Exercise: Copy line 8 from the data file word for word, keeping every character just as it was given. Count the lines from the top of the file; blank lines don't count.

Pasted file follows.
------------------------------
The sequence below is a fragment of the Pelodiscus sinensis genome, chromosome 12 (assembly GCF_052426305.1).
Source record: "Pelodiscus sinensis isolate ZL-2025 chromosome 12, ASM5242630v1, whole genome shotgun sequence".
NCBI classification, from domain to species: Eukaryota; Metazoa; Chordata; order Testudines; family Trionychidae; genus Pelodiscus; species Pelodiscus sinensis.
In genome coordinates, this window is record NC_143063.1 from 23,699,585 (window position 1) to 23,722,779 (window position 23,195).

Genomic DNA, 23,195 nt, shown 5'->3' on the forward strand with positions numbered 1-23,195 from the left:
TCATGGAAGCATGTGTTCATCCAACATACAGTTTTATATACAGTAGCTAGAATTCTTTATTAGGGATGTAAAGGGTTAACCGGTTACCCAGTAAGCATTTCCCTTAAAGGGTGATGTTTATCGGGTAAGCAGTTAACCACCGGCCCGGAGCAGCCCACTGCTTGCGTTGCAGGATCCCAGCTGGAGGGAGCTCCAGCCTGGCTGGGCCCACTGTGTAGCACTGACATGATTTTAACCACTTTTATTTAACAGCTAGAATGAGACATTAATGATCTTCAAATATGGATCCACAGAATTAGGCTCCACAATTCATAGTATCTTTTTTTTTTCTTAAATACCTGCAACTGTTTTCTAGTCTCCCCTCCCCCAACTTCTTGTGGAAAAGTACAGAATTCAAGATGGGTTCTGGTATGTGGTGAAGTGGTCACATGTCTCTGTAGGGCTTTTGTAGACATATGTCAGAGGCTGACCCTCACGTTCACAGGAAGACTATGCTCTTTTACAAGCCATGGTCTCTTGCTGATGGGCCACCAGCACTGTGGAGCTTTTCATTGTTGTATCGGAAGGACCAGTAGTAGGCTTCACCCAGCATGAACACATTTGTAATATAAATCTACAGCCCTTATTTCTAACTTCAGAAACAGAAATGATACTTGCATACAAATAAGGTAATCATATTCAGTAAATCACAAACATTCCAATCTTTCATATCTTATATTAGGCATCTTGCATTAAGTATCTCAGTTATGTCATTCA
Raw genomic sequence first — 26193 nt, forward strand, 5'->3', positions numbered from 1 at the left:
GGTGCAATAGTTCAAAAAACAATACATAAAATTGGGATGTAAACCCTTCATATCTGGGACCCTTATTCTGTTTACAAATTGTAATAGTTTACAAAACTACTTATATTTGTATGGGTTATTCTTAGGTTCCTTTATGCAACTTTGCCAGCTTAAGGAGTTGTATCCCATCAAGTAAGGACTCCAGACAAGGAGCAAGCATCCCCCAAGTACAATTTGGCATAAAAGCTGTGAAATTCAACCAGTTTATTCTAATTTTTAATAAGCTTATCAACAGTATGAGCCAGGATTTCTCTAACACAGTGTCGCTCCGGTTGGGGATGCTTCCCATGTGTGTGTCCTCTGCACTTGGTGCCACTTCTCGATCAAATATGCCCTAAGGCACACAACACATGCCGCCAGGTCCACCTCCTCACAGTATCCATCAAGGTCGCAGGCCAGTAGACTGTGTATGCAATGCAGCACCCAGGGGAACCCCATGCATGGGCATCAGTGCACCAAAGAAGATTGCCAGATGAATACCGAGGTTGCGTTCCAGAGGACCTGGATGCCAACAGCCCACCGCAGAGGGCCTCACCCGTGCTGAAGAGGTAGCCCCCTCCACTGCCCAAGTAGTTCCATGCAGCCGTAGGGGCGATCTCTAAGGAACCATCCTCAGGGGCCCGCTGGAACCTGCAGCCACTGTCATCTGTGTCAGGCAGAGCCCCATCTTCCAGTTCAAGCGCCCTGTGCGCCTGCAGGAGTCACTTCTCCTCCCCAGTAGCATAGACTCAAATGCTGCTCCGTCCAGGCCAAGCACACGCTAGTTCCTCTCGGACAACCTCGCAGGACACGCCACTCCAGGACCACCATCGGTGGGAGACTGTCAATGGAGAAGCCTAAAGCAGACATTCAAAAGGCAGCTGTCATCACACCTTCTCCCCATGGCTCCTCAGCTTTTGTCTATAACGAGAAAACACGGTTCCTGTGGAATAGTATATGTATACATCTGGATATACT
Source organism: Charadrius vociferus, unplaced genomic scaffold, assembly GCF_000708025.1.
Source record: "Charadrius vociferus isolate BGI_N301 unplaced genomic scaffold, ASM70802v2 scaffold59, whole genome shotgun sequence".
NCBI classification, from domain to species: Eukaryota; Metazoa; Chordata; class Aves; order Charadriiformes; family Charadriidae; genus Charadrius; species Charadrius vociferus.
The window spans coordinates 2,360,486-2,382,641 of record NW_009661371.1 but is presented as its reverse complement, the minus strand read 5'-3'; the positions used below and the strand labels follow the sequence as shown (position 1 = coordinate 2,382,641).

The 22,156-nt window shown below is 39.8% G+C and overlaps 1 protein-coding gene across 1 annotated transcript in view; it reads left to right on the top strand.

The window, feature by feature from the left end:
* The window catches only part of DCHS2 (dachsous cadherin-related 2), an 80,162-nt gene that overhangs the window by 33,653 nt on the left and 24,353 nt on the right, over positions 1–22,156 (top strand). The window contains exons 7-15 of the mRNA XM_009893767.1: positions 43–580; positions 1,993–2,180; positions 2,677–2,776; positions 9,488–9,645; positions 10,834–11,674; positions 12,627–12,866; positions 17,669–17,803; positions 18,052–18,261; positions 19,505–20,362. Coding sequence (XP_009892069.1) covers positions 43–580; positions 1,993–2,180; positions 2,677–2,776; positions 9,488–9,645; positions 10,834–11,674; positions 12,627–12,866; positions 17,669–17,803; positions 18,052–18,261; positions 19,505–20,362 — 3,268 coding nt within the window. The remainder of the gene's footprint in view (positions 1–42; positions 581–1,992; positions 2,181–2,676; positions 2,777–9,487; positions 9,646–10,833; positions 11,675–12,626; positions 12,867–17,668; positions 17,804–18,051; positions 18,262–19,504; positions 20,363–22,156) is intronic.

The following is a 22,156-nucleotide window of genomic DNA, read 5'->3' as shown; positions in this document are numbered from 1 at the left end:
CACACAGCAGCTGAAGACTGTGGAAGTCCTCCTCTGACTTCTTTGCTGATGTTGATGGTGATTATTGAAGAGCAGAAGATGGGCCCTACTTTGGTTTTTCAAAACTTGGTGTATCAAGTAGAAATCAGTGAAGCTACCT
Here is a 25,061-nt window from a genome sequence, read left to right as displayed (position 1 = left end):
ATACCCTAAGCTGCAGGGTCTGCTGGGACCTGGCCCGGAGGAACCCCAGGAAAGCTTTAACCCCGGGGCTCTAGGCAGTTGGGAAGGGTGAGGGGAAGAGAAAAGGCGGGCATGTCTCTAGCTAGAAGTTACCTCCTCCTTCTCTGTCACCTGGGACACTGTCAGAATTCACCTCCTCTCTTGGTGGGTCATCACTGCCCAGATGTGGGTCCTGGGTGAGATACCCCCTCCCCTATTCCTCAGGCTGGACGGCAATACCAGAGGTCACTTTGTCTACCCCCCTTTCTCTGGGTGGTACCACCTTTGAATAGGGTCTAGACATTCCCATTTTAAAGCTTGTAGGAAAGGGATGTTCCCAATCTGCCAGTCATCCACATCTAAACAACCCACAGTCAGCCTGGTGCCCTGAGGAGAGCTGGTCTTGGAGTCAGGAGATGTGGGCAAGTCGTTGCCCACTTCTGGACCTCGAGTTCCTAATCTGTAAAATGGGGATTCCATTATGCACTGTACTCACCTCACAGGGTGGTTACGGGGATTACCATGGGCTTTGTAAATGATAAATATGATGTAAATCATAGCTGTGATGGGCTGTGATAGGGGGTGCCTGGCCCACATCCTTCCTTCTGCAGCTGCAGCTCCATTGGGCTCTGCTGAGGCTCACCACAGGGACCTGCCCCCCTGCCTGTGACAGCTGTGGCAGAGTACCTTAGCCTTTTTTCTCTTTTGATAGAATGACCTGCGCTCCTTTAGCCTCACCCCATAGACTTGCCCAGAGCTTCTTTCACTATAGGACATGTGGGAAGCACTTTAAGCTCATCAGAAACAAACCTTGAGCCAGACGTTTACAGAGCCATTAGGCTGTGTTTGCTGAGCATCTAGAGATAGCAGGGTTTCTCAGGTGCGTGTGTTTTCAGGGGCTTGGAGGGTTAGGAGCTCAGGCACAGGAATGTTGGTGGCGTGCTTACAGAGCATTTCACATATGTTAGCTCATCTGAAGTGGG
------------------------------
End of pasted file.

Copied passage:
GGTGCAATAGTTCAAAAAACAATACATAAAATTGGGATGTAAACCCTTCATATCTGGGACCCTTATTCTGTTTACAAATTGTAATAGTTTACAAAACTACTTATATTTGTATGGGTTATTCTTAGGTTCCTTTATGCAACTTTGCCAGCTTAAGGAGTTGTATCCCATCAAGTAAGGACTCCAGACAAGGAGCAAGCATCCCCCAAGTACAATTTGGCATAAAAGCTGTGAAATTCAACCAGTTTATTCTAATTTTTAATAAGCTTATCAACAGTATGAGCCAGGATTTCTCTAACACAGTGTCGCTCCGGTTGGGGATGCTTCCCATGTGTGTGTCCTCTGCACTTGGTGCCACTTCTCGATCAAATATGCCCTAAGGCACACAACACATGCCGCCAGGTCCACCTCCTCACAGTATCCATCAAGGTCGCAGGCCAGTAGACTGTGTATGCAATGCAGCACCCAGGGGAACCCCATGCATGGGCATCAGTGCACCAAAGAAGATTGCCAGATGAATACCGAGGTTGCGTTCCAGAGGACCTGGATGCCAACAGCCCACCGCAGAGGGCCTCACCCGTGCTGAAGAGGTAGCCCCCTCCACTGCCCAAGTAGTTCCATGCAGCCGTAGGGGCGATCTCTAAGGAACCATCCTCAGGGGCCCGCTGGAACCTGCAGCCACTGTCATCTGTGTCAGGCAGAGCCCCATCTTCCAGTTCAAGCGCCCTGTGCGCCTGCAGGAGTCACTTCTCCTCCCCAGTAGCATAGACTCAAATGCTGCTCCGTCCAGGCCAAGCACACGCTAGTTCCTCTCGGACAACCTCGCAGGACACGCCACTCCAGGACCACCATCGGTGGGAGACTGTCAATGGAGAAGCCTAAAGCAGACATTCAAAAGGCAGCTGTCATCACACCTTCTCCCCATGGCTCCTCAGCTTTTGTCTATAACGAGAAAACACGGTTCCTGTGGAATAGTATATGTATACATCTGGATATACT